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Media Centre  |  News

Manufacturing remains weak: Stats SA

Johannesburg 11 August 2009 Sapa

Manufacturing production during the month of June remained weak, data from Statistics SA showed on Tuesday.

Production dropped 17.1 percent from a year earlier after declining a revised 17.2 percent in May, the Pretoria-based agency added.

June`s decrease was mainly due to lower production in the basic iron and steel, non-ferrous metal products, metal products and machinery division (-24,3 percent and contributing -5,4 percentage points), followed by motor vehicles, parts and accessories and other transport equipment (-32,8 percent and contributing -3,5 percentage points) and the petroleum, chemical products, rubber and plastic products division (-14,7 percent and contributing -3,5 percentage points), Statistics SA said.

Nedbank Group`s economic unit said, in its commentary on the data, underlying conditions in manufacturing production would remain weak in the months ahead as the local and global economic climate remained depressed.

"Production in sectors that supply the local consumer market may moderate further as consumer demand is restrained further by the increase in unemployment, the decline in disposable income as well as high household debt levels," Nedbank said.

The sectors depending on capital formation were also expected to experience further weakness as fixed investment activity, by the private sector particularly, was expected to decline in 2009 and 2010 - mostly offsetting the boost from continued growth in infrastructure spending by general government and public corporations.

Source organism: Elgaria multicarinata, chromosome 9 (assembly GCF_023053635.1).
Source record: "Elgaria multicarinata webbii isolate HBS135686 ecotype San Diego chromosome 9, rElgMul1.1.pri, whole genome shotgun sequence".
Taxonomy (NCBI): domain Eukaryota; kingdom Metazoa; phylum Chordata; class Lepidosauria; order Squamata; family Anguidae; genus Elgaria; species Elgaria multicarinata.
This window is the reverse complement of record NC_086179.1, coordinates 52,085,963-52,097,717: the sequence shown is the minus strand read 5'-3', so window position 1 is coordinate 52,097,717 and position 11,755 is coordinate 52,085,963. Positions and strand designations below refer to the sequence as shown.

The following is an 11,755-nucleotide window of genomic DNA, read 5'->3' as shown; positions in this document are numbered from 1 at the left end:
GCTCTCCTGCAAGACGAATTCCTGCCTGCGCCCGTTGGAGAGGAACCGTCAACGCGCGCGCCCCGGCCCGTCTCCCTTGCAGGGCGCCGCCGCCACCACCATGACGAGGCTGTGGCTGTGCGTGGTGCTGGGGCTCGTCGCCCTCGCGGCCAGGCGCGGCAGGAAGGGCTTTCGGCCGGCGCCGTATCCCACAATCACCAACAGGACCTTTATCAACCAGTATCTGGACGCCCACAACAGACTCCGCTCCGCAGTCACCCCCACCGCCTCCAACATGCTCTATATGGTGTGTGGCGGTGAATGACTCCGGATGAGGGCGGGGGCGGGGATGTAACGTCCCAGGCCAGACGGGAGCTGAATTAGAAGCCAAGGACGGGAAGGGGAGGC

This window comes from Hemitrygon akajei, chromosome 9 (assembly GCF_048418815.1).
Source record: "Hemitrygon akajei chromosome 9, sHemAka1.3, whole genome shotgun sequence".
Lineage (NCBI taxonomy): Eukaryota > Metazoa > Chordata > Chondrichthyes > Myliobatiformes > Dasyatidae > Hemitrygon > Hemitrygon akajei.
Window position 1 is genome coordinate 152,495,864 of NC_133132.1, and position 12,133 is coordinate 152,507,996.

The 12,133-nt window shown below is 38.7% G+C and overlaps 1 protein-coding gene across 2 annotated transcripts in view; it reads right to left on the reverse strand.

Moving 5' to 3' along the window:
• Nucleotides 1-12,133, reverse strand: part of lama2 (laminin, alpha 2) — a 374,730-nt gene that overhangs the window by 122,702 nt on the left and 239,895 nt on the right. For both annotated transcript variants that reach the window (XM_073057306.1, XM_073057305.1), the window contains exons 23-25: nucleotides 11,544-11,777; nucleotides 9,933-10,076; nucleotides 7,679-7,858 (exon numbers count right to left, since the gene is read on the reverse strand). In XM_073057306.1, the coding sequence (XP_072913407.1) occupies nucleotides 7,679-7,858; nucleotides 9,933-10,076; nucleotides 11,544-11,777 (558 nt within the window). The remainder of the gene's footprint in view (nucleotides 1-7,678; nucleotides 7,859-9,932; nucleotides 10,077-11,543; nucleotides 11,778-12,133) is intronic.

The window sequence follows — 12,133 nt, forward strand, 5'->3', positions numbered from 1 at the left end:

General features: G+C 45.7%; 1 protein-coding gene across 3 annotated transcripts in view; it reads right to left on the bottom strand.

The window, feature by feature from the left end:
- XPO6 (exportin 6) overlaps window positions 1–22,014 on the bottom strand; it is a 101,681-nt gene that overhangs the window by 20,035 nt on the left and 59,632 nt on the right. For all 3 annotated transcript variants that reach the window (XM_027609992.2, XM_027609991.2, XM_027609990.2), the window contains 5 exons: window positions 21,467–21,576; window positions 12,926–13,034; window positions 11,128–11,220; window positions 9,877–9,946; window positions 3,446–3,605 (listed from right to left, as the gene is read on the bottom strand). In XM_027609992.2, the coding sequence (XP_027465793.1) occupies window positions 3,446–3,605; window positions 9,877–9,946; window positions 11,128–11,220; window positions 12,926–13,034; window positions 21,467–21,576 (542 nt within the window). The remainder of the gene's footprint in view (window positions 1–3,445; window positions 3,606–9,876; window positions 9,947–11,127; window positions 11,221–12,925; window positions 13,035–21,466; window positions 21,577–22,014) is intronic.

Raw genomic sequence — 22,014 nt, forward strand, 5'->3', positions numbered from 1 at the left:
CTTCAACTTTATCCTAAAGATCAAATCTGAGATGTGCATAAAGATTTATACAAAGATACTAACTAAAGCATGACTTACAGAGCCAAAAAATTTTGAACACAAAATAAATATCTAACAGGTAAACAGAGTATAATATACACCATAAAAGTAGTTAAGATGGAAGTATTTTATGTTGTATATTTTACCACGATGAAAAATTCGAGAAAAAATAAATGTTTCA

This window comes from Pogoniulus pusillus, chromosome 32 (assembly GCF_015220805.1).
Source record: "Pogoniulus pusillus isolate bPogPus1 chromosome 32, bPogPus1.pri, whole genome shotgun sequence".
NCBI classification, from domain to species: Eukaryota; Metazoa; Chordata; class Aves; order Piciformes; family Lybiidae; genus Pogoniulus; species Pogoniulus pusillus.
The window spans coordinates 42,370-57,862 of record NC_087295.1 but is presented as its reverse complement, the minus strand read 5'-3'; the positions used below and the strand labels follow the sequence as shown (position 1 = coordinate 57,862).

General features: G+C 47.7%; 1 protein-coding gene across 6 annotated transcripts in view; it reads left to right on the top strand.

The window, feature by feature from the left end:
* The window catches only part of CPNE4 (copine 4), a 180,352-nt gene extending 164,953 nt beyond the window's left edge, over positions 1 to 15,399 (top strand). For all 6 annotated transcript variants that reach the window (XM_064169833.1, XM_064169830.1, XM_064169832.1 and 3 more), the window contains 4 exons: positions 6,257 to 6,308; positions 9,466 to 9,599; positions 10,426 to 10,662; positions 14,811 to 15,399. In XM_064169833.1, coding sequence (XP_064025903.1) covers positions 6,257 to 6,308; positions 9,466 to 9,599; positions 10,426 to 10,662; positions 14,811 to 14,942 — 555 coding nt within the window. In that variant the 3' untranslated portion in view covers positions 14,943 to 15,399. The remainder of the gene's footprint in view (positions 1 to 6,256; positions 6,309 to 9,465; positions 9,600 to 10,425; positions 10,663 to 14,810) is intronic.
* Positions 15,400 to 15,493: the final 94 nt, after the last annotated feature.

Nedbank said export-orientated industries would remain under pressure "as developed economies are forecast to remain weak throughout 2009".

Some recovery was expected in 2010 as the local economy recovered due to lower interest rates, more comfortable debt levels and improved confidence, while the massive fiscal stimulus packages announced in 2008 and 2009 in most of the world`s major economies impacted more convincingly on the world demand, supporting local exports and global commodity prices.

Turning to the implications of the data, Nedbank said coupled with weak vehicle sales and consumer credit numbers, manufacturing production showed that demand conditions remained depressed during the second quarter of the year.

This suggested that economic growth probably contracted again during the period.

"However, the Reserve Bank`s Monetary Policy Committee is likely to focus on risks to the inflation outlook and leave interest rates unchanged on Thursday," Nedbank said.

Towards the end of the year, however, the current optimism around the "green shoots" of recovery might have faded, with the initial boost provided by fiscal stimulus packages and the turn in the inventory cycle beginning to dissipate, Nedbank said.

"Policymakers` attention will turn to the prognosis for economic growth for 2010, which is likely to remain weak and well below potential," it added.

The outlook for inflation would probably also have improved by then.

"This should tip the scales in favour of further modest rate cuts before the end of the year, bringing prime down to 10 percent at the bottom of the cycle," Nedbank added.

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